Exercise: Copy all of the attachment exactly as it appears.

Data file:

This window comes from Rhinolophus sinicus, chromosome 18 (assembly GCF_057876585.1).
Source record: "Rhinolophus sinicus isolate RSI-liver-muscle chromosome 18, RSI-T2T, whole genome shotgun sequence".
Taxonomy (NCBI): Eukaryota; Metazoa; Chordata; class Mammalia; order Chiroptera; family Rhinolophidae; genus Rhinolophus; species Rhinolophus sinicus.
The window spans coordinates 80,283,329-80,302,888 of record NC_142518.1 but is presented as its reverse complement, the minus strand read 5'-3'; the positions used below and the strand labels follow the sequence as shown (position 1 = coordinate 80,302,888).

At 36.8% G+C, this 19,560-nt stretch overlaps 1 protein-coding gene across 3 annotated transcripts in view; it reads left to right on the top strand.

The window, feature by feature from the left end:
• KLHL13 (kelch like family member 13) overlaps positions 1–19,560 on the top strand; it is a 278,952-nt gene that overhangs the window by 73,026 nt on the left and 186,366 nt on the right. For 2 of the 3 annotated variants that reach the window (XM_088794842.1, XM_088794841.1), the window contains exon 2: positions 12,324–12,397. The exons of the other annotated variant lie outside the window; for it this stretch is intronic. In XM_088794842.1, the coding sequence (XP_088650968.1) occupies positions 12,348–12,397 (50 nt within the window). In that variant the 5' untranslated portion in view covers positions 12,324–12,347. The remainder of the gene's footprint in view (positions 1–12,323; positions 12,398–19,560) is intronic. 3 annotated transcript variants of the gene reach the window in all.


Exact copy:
This window comes from Rhinolophus sinicus, chromosome 18 (assembly GCF_057876585.1).
Source record: "Rhinolophus sinicus isolate RSI-liver-muscle chromosome 18, RSI-T2T, whole genome shotgun sequence".
Taxonomy (NCBI): Eukaryota; Metazoa; Chordata; class Mammalia; order Chiroptera; family Rhinolophidae; genus Rhinolophus; species Rhinolophus sinicus.
The window spans coordinates 80,283,329-80,302,888 of record NC_142518.1 but is presented as its reverse complement, the minus strand read 5'-3'; the positions used below and the strand labels follow the sequence as shown (position 1 = coordinate 80,302,888).

At 36.8% G+C, this 19,560-nt stretch overlaps 1 protein-coding gene across 3 annotated transcripts in view; it reads left to right on the top strand.

The window, feature by feature from the left end:
• KLHL13 (kelch like family member 13) overlaps positions 1–19,560 on the top strand; it is a 278,952-nt gene that overhangs the window by 73,026 nt on the left and 186,366 nt on the right. For 2 of the 3 annotated variants that reach the window (XM_088794842.1, XM_088794841.1), the window contains exon 2: positions 12,324–12,397. The exons of the other annotated variant lie outside the window; for it this stretch is intronic. In XM_088794842.1, the coding sequence (XP_088650968.1) occupies positions 12,348–12,397 (50 nt within the window). In that variant the 5' untranslated portion in view covers positions 12,324–12,347. The remainder of the gene's footprint in view (positions 1–12,323; positions 12,398–19,560) is intronic. 3 annotated transcript variants of the gene reach the window in all.